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The Dark Side of English


Fear for Your Life: Evolution, Cognition, and the Dark Side of Entertainment

Mathias Clasen, Aarhus University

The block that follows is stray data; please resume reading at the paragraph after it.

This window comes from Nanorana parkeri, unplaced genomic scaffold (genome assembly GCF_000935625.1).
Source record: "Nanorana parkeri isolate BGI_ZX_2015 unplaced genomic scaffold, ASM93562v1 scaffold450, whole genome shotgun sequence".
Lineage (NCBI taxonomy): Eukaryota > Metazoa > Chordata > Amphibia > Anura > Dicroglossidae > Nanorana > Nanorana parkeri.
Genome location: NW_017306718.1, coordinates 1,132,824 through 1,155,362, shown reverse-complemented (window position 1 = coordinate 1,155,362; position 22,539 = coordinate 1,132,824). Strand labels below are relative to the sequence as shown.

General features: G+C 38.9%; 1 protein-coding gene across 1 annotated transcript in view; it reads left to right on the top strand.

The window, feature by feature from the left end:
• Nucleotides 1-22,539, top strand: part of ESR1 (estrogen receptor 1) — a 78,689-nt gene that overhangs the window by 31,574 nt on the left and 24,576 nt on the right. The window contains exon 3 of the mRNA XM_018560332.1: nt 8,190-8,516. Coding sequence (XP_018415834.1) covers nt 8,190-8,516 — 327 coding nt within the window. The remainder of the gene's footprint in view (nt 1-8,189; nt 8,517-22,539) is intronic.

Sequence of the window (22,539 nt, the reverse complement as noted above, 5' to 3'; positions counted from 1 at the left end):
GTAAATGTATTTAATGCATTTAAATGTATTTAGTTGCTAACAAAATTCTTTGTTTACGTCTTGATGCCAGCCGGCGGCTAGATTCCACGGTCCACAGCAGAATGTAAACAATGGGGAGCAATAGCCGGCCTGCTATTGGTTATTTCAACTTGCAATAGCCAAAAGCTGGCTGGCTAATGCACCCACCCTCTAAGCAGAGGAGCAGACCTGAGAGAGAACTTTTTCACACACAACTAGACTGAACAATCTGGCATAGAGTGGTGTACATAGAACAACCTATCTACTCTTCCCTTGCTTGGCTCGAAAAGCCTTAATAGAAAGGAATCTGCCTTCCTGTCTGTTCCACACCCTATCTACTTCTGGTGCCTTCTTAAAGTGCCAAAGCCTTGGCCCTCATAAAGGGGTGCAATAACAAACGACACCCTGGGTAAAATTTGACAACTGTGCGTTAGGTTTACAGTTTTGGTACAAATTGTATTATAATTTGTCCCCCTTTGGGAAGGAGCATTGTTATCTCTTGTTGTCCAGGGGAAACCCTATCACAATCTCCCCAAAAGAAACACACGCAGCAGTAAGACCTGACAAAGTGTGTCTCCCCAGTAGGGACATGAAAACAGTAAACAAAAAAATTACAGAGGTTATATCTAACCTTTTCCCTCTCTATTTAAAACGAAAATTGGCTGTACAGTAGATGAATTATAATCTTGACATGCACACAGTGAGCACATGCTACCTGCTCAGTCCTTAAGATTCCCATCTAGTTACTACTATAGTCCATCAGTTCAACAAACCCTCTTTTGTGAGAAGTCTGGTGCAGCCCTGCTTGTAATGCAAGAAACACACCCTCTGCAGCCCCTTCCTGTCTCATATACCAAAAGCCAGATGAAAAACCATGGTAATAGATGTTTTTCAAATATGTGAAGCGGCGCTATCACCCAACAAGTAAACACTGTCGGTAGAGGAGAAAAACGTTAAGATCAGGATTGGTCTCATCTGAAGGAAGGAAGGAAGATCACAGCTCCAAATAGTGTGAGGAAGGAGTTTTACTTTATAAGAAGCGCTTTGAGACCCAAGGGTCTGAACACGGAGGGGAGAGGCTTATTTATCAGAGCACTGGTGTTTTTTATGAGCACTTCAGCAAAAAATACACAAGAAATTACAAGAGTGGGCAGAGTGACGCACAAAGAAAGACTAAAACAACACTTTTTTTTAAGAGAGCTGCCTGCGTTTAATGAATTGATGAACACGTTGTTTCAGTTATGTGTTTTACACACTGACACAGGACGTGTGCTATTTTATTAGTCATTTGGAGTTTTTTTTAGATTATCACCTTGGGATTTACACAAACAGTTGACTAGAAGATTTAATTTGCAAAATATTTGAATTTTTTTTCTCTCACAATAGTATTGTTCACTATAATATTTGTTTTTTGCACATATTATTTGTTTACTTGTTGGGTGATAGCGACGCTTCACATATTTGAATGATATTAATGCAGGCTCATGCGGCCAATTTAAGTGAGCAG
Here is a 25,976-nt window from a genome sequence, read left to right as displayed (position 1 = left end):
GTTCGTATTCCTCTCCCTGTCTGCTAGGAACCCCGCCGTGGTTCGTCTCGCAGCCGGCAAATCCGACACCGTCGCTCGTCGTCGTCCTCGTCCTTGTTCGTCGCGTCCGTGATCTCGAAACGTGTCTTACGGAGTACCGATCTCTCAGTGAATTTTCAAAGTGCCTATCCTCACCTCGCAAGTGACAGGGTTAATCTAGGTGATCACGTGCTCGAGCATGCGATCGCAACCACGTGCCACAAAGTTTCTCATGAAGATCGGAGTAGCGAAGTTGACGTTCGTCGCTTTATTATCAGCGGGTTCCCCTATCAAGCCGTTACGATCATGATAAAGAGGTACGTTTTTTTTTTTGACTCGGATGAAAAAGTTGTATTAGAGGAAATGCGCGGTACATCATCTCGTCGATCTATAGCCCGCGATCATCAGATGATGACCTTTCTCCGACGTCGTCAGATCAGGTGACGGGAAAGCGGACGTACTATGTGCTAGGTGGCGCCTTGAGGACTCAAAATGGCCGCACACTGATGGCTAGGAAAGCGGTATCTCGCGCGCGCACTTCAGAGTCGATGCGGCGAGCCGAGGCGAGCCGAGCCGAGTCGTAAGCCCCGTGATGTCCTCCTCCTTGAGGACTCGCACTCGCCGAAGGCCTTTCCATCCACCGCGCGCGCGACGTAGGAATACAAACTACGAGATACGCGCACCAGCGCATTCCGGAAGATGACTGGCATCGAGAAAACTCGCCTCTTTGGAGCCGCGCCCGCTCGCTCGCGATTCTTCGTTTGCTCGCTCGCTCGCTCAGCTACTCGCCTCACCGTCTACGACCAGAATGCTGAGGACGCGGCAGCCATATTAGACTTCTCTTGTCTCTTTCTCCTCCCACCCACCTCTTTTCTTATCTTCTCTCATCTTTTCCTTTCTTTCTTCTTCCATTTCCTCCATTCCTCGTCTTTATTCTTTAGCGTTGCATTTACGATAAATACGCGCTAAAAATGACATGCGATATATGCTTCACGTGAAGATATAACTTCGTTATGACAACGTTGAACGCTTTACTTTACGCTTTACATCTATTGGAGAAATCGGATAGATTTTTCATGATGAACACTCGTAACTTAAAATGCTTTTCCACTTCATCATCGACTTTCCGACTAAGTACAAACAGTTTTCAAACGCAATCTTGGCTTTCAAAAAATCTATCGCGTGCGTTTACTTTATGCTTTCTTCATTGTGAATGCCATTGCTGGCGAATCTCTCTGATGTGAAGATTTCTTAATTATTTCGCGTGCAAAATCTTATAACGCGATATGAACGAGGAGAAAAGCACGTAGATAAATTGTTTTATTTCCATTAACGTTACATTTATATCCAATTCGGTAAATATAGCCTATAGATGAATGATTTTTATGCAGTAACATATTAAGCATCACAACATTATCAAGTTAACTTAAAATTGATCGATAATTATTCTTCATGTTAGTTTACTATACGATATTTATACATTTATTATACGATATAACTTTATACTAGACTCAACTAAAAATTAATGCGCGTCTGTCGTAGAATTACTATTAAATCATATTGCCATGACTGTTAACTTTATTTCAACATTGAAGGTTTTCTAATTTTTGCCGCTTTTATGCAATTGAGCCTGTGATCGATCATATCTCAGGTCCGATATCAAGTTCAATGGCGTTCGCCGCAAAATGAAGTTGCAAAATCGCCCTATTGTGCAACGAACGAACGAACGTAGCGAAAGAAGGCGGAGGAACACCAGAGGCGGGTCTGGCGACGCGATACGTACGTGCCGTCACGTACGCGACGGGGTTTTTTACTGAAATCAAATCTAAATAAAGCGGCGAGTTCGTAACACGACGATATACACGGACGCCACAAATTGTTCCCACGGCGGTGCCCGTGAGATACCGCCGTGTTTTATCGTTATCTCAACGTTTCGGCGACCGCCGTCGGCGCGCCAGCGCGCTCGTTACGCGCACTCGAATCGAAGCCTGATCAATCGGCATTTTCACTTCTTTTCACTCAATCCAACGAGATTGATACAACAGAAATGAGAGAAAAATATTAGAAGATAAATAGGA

Popular culture brims with creepy monsters and terrifying scenarios—flesh-eating ghouls, rotting zombies, and fearsome behemoths preying on vulnerable protagonists. What is the appeal of stories that feature such creatures and scenarios? Why are people consistently, universally drawn to such depictions? The answer is found in human nature. Humans (and our mammalian ancestors) evolved in dangerous environments. They were preyed on by ferocious predators and hostile conspecifics, and they were vulnerable to contagious disease and venomous animals. This dangerous existence has left deep grooves in our species’ genetic makeup. Even today people are born with a suite of evolved danger-management mechanisms, and those mechanisms are exploited by horror stories featuring creepy monsters and terrifying scenarios. We evolved to pay close attention to the sources of danger in our environment, and even fictional representations of danger catch our attention. What we lack in brute strength (humans are relatively slow and weak), we make up for in our massive powers of imagination. Imagination allows us to simulate lethal scenarios. Such simulation breeds preparedness, and preparedness breeds survival. Horror stories target ancient defense mechanisms in the human central nervous system, and the best ones teach us valuable lessons—about survival, psychology, and existence itself.